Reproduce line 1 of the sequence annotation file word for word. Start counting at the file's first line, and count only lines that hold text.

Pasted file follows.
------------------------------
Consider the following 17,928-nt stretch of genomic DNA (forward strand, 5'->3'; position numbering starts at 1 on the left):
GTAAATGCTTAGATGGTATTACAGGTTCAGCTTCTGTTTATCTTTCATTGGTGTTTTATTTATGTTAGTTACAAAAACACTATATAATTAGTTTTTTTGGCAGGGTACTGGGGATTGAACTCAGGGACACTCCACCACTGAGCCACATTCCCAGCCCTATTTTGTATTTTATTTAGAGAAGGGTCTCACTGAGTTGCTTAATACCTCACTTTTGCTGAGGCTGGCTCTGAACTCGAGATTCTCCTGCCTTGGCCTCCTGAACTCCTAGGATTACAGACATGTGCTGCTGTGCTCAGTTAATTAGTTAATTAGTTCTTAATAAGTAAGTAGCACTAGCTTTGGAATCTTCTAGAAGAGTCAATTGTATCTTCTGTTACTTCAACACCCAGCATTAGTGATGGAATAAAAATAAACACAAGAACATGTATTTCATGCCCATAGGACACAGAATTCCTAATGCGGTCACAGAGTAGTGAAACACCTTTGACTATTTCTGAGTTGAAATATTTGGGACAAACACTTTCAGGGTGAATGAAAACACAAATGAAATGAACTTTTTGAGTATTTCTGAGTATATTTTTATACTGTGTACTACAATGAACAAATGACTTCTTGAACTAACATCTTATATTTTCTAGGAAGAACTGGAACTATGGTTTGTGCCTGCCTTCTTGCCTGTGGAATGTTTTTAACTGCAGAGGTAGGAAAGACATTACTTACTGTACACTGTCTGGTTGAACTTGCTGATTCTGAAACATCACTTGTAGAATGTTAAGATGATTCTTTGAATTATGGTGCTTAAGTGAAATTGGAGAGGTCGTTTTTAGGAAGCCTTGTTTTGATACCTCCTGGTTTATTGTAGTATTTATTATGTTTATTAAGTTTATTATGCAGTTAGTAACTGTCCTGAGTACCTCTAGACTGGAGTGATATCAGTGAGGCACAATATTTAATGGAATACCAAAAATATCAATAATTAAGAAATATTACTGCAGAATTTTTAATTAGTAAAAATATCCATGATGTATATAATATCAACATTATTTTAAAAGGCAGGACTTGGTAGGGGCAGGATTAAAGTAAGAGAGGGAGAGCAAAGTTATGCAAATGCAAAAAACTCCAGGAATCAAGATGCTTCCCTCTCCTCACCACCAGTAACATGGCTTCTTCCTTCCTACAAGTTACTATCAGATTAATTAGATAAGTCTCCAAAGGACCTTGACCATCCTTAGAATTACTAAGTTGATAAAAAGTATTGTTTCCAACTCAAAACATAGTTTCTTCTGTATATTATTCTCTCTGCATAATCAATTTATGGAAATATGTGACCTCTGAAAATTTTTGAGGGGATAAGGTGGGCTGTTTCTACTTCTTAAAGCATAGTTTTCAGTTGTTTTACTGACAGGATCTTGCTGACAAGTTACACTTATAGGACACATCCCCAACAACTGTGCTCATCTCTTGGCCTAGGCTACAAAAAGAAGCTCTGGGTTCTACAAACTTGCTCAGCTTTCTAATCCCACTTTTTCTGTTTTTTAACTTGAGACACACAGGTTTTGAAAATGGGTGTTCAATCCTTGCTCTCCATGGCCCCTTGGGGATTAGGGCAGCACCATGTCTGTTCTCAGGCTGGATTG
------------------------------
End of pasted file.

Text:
Consider the following 17,928-nt stretch of genomic DNA (forward strand, 5'->3'; position numbering starts at 1 on the left):